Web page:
An Act for Naturalizing William Lawrence, Martha Lawrence, Theodora Lawrence, Stephen Tracy, Nathaniel Tracy, Abraham Stock, John Kirk, Mary Kirk, Richard Bogan, Peter Silvester, Constant Silvester, Gidon Harvey, Jacob Lowrvan Slodt, Theodore Haak and Elizabeth his Wife, and Katherine Genne her Daughter, Francis Pardini, and John Pardini, was this Day read the Third time:

And the Question being put, That the Name of Francis Pardini, do stand in the Bill;

It passed in the Negative.

The Question being put, That the Name of John Pardini do stand in the Bill;

It passed in the Negative.

Resolved, That these Words, in the * Line of the Bill; viz. "and Daughter;" be put out.

And the said Bill, so amended, being put to the Question, passed.

Ordered, That his Highness' Consent be desired to this Bill."[4]

[1658] 19 October. Certificate that William Trattle, administrator of William Trattle of Barbados, widower deceased, and uncle and guardian of hi orphan chilren Ann, Ralph, katherine and William Trattle, has appointed as attornie Thomas Wardall, Contant Silvester an Thomas Baldrick, merchant [of Barbados]. (MC 8)."[5]

[1667] "March 5-8. 1437. Minutes of the Council of Barbadoes. Names of members returned this day to the Assembly : Col. Rich. Bayley, Lt.-Col. Wm. Yeamans, Ralph Fretwell, Capt. John Gibbs, John Holder, Edward Binny, Jas. Walwyn, Rich. Evans, Hump. Hooke, John Davis, Rich. Hawkins, Wm. Bate, Capt. John Turner, John Jennings, Constant Silvester, Henry Odiarne, John Frere, Maj. Nath. Kingsland, Lieut.-Col. Symon Lambert, Maj. Sam. Tydcombe, Henry Sweet, and Henry Walrond, who was chosen Speaker, and Henry Arundell, Clerk."[6]

[1671] "Constant Silvester will, dated April 7, 1671, is abstracted in Barbados Records, Wills and Administrations, 1639-1680, ed. Sanders, 324 Silvester has been a confusing figure for historians because of his mixed English and Dutch connections..."[7]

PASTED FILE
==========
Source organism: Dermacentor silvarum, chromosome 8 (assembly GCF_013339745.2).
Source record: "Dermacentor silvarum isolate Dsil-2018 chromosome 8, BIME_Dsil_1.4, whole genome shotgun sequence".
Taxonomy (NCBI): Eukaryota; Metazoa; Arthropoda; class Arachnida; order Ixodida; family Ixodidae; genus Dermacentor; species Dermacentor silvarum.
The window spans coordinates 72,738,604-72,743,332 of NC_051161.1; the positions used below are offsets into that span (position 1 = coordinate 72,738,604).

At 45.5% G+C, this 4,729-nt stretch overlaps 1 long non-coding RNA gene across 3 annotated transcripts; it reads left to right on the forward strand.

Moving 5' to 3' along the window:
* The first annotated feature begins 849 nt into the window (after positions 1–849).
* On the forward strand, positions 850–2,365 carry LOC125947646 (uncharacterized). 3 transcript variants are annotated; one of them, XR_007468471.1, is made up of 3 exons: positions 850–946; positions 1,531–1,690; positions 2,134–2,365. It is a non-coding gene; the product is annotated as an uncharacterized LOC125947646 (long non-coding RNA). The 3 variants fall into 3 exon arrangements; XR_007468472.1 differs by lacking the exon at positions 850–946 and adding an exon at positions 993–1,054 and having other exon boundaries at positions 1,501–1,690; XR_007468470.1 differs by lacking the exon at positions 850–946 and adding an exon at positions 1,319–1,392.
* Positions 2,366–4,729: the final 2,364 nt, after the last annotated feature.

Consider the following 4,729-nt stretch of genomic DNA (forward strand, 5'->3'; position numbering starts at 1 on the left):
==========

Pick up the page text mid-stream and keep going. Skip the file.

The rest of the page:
- "CONSTANT SILVESTER. "The last will and Testament of Constant Silvester, of Shelter Island." I doe giveand bequeth to my well beloved brother, Peter Silvester, and to my nephew, Brinley Silvester, the son of my brother, Nathaniel Silvester, all my lands, houses, and meadows upon Shelter Island, with all the appurtenances. To be thus divided,viz. Peter Silvester is to have the farm which I now dwell upon, with all the buildings, and so with that to make up one halfmy land. And my cousin (nephew) Brinley Silvester to have that farm upon which Jacques the Frenchman is now settling,with all the houses, etc., and so with that to make up one half of my land, upon Shelter Island. And the line between the saidfarms shall be equally distant from each house, as they now stand, and to run straight from the west side fronting towardsSouthold, eastward half a mile, and then to vary so as to make an equal division of all the land. Only respect to be had as toquality as well as quantity. And as for my other land which I have, viz., 6 acres on Block Island, and my interest in reversionupon Robins Island, and one lot of Commonage in Southold, with my movable estate, I give the whole to my 5 sisters,Patience, Elizabeth, Mary, Ann, and Mercy, viz., one quarter to my two married sisters, Patience and Mary, and the otherthree quarters to my three unmarried sisters. My brother Peter Silvester, in consideration of my gift, shall pay yearly to my sister Elizabeth, so long as she lives unmarried the sum of €3. If he refuse to do so, then the land is left to my cousin(nephew) Nathaniel, son of my brother Nathaniel Silvester. Makes his brothers Nathaniel and Peter executors."[8]

Nathaniel Silvester